As published in the Record Journal, Friday December 23, 2011
It could be done - Both Wallingford and Meriden have questions, though
By Mary Ellen Godin
The Wallingford Housing Authority can’t afford to pass up a recent offer of help from its counterpart agency in Meriden, according to Wallingford Town Councilor Nick Economopoulos.
“I consider it a nice gesture,” Economopoulos, a Democrat, said Thursday. “I think our commissioners are confused right now. I don’t think they should be hiring a new director or an outside management company. When you are under the pressure they are under, it’s a recipe for failure” The WHA is operating without an executive director, and its deputy director is also leaving. The authority has been plagued in the last year with management issues, tenant complaints, partisan bickering and the turnover of four of its five commissioners.
Meriden Housing Authority Director Robert Cappelletti extended a hand to WHA board members and town officials several weeks ago through a letter offering to help the authority get through the many changes. Cappelletti suggested a partnership between the two agencies.
“We should invite him to our next meeting,” WHA board member Thomas Mezzei said Thursday. “It’s a courtesy to talk to him.”
Both housing authorities are overseen by the U.S. Department of Housing and Urban Development but generally accept some input from local officials. According to HUD officials, collaboration between authorities is permitted.
“We do allow it,” said Julie Fagan, director of the HUD field office that oversees the housing authorities. “As long as they ensure they have the staff and resources to meet the needs of tenants.”
Fagan said any arrangement would have to be approved by the local boards of commissioners but would not need
Craig Fishbein, a Republican town councilor in Wallingford, said he would leave the decision whether to accept Cappelletti’s offer to the WHA board members. But he would question the structure of any potential partnership and the level of commitment from Meriden, he said.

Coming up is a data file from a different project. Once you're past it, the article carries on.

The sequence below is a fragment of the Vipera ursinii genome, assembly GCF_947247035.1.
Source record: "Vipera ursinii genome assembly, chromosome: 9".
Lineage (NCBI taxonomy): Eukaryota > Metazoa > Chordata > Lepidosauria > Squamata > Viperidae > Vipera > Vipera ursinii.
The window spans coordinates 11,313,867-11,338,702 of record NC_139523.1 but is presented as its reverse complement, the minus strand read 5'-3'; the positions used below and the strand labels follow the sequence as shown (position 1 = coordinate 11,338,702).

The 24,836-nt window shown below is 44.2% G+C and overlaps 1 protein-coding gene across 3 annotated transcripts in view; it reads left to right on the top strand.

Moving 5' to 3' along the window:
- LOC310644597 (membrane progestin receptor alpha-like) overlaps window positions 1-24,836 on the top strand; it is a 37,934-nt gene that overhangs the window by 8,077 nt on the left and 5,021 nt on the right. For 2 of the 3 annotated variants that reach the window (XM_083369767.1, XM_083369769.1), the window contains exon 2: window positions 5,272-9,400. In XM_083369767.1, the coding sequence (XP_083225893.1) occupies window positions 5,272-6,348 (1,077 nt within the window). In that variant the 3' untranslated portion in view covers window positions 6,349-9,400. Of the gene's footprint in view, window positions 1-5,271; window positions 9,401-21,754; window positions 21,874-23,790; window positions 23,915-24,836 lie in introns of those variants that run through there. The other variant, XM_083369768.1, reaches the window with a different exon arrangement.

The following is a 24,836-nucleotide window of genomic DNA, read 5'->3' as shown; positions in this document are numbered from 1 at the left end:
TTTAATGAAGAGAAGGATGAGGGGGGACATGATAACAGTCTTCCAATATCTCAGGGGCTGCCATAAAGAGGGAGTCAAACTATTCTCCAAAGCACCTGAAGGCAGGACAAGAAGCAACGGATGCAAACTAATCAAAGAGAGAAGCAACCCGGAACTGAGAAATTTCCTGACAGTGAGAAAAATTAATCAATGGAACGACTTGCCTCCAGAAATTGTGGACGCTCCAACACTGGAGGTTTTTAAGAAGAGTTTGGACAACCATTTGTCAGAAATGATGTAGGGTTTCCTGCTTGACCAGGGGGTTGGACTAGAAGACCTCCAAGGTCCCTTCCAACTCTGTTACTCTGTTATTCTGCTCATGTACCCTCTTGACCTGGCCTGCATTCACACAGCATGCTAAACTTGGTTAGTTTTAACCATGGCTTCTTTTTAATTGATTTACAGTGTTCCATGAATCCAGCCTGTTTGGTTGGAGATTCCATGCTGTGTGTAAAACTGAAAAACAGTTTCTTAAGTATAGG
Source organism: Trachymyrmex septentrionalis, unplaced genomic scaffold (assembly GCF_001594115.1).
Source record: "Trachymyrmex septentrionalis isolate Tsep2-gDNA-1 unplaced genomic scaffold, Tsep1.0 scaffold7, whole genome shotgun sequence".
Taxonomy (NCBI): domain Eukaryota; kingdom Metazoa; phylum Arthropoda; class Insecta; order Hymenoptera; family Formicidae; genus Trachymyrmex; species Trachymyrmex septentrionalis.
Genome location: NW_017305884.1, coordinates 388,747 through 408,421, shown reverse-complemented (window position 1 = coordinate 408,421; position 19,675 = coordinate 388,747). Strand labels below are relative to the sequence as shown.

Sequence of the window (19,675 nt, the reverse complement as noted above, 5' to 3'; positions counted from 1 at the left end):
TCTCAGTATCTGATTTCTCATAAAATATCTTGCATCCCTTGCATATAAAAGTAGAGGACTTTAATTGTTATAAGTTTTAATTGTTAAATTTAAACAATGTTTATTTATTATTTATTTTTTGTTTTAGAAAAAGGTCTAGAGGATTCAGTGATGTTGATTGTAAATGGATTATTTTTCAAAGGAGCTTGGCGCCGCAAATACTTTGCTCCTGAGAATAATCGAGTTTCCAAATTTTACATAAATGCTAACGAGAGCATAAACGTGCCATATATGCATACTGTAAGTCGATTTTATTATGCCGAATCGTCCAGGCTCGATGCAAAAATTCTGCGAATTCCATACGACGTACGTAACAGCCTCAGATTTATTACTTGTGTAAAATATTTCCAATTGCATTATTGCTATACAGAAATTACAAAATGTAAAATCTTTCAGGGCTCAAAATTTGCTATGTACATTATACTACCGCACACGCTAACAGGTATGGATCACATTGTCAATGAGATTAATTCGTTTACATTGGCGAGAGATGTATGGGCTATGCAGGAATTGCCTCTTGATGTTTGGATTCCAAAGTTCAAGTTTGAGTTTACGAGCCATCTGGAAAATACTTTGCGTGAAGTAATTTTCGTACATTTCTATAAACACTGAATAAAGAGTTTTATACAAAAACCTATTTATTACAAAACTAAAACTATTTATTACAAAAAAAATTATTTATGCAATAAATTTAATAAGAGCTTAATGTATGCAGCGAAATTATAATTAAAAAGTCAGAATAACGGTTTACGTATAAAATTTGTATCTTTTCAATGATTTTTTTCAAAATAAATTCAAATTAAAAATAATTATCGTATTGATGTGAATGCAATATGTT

“I was a little surprised that the executive director of Meriden (Housing Authority) would have the time,” Fishbein said. “But I’ll leave it to the commission’s expertise.”
Meriden City Councilor Hilda Santiago is the council’s liaison to the Housing Authority. She also questioned the amount of time Cappelletti could devote to Wallingford, given the many projects on his plate in Meriden. “I feel there is a lot of projects he’s working on in Meriden that are worthy of his time,” said Santiago, a Democrat.
The MHA was given a failing grade for its physical inspections at federal housing projects earlier this month. Cappelletti is under a deadline to appeal some of the points made in the evaluation and return the appeal to HUD. It was also cited two years ago for faulty financial reports under a prior administration and is correcting deficiencies.
Economopoulos said he had heard Cappelletti had a “top shelf” reputation, but any potential blemishes would need to be reviewed by the WHA prior to making a decision to work together.
Under Cappelletti , work has progressed on the nearly $27 million redevelopment of Chamberlain Heights after more than six years of talking, failed applications and delays. About $1.4 million has been put into renovations of Mills Memorial Apartments and just short of $1 million into Yale Acres. The authority has also teamed with the city to apply for a grant to study redevelopment of Mills, and plans for a veterans’ housing project on Hanover Street are progressing.
Without knowing specifics, Meriden City Council Majority Leader Brian Daniels said Cappelletti’s offer is an example of municipalities collaborating to share resources and solve problems. He points to the city’s challenge several months ago when its health director abruptly left her post and Southington’s health director, Charles Motes, filled in for the interim.
“Communities help each other out,” said Daniels, a Democrat. “That’s what they do. But I know nothing about the arrangement or if it’s apples to apples or apples to oranges.”
Santiago said the difference between the two scenarios is that city Development and Enforcement Director Dominick Caruso was placed in charge of the Health Department and Motes signed off on necessary paperwork.
She believes the vacancies at WHA would put more responsibility on Cappelletti.
Economopoulos said he’s impressed that the MHA handles its own Section 8 program in house and wants the WHA to do the same. The Wallingford authority outsources its Section 8 program to the Hamden Housing Authority and he’d like to see it get more training in finance.
Whether the WHA accepts Cappelletti’s offer or not, Economopoulos said he thinks it’s a mistake for the board to make any rash decisions on hiring a new director or outsourcing the operation. Instead, it should hire an interim director and study its options.
“Right now, all we can think about is getting our ship ruddered straight,” Economopoulos said.